Summer is in full swing here in California, and many parts of the state are feeling the heat. While for some this is a nice change of pace from the cold of winter, for others this is just another extreme to be dealt with. Just like the cold, the heat can become harmful and even deadly. That is why people need to take the proper steps to ensure their health and well-being this summer.
When the weather grows indescribably hot, there are several things a person should do to keep cool. At excessive temperatures, keeping cool isn’t just about comfort, it is about staying healthy. At high temperatures, a person can suffer from heatstroke or heat exhaustion. Both can be very serious conditions, have their own unique symptoms, and require their own responses to keep the person suffering from them safe. The following information comes from the National Weather Service’s website.
In addition, heat cramps could be a warning sign of these illnesses starting to take effect in the person. If a person has been in hot weather and is suffering from cramps, usually in their legs or abdomen, they should:
- Apply firm pressure to the cramping muscle.
- Massage the muscle.
- Sip on water so long as the person isn’t nauseous.
Feeling Tired from the Heat?
Spending too much time in the sun, or even just a warm area, can cause a person to suffer from heat exhaustion. When a person is suffering from heat exhaustion, they will experience the following symptoms:
- Cool, pale, clammy skin.
- Fast, weak pulse.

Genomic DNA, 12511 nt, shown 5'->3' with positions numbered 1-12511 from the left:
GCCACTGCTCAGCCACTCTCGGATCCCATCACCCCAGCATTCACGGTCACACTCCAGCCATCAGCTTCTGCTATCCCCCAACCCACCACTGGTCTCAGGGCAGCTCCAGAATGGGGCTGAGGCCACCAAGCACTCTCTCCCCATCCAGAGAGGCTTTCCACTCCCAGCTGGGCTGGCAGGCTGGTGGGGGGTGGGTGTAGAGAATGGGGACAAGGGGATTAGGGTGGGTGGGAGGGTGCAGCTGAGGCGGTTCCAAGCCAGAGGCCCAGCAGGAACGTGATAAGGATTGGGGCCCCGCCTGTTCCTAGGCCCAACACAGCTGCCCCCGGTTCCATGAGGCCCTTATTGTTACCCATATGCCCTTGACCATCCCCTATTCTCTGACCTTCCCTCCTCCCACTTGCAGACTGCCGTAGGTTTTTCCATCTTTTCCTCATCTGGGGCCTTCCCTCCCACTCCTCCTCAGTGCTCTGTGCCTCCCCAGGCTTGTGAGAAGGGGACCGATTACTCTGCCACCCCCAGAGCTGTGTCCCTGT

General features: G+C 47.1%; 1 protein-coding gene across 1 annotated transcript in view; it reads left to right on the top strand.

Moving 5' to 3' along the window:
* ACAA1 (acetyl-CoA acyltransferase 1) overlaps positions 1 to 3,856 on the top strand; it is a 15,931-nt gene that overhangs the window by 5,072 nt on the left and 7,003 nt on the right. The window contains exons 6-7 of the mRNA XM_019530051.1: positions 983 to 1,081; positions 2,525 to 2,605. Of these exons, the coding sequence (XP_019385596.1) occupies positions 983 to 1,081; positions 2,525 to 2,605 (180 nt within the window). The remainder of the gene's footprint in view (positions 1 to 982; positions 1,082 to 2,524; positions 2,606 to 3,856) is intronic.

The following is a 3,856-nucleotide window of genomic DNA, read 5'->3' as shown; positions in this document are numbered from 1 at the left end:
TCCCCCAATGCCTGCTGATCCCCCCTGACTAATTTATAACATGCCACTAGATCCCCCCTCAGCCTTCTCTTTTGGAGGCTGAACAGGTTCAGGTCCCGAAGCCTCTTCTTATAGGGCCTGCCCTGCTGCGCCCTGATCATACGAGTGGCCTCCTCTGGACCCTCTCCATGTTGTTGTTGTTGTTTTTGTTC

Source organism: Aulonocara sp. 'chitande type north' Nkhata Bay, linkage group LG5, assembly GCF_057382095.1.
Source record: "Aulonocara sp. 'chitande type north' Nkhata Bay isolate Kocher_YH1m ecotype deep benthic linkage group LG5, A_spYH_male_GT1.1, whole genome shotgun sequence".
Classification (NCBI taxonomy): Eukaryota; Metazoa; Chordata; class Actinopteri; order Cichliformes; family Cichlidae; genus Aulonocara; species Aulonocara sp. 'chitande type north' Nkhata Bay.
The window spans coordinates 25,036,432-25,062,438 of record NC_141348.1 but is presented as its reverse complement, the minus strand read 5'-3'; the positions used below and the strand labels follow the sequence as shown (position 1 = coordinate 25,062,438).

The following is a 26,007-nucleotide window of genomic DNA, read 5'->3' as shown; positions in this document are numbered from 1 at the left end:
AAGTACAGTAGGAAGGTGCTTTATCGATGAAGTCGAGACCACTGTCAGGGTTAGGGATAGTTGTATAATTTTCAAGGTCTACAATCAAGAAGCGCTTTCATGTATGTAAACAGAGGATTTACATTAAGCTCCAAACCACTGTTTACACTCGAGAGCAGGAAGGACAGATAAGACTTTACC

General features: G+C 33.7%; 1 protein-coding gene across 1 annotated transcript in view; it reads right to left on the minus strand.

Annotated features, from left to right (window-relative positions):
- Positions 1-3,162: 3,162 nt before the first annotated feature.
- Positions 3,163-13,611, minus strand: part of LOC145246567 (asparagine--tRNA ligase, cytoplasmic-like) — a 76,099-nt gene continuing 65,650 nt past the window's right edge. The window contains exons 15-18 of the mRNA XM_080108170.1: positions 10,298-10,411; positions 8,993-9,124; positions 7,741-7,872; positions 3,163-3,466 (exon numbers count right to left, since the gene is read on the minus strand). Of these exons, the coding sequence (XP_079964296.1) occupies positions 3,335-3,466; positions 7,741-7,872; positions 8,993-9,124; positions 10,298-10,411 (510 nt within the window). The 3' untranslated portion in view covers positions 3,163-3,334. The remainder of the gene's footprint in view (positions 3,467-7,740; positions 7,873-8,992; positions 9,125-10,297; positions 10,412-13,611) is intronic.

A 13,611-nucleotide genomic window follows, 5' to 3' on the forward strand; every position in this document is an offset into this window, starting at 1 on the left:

- Heavy sweating.
- Muscle cramps.
- Nausea, vomiting.
If a person is suffering these symptoms, they should get to a cooler area as soon as possible. They should loosen, or if possible, remove clothing to help cool off. If the person is conscious, give them sips of water. Apply cool, wet clothes to as much of the body as possible.
If the person vomits more than once, seek immediate medical attention.
The Signs of Heat Stroke
Heat stroke is another, more serious heat related condition. The symptoms of heat stroke include:
- Altered mental state.
- Body temperature over 103 degrees.
- Hot, red, dry, or moist skin.
- Rapid, strong pulse.
- Shallow breathing.
- Throbbing headache.
If a person exhibits these symptoms, contact 911 or get them to a hospitable immediately. If waiting for emergency services, move the person into a cooler area, preferably with air conditioning. Apply cool, wet cloths to as much as the body as possible or put them in a cool bath. Fan them only if the air temperature is under 90 degrees Fahrenheit.
Do not give the person fluids.
Stay Cool This Summer
During the warm summer months, it is important for person to keep cool, not just to remain comfortable, but to remain in good health as well. Not only does a person need to keep an eye on themselves during these warm times, but they need to watch out for those who can’t take care of themselves or those who are more susceptible to heat such as young children and the elderly. Doing so could keep them safe this summer.
It is also important to remember to stay hydrated when in hot weather. The human body uses water, in the form of sweat, to help regulate the body’s temperature. Without enough water, the body can begin to suffer from one of these illnesses.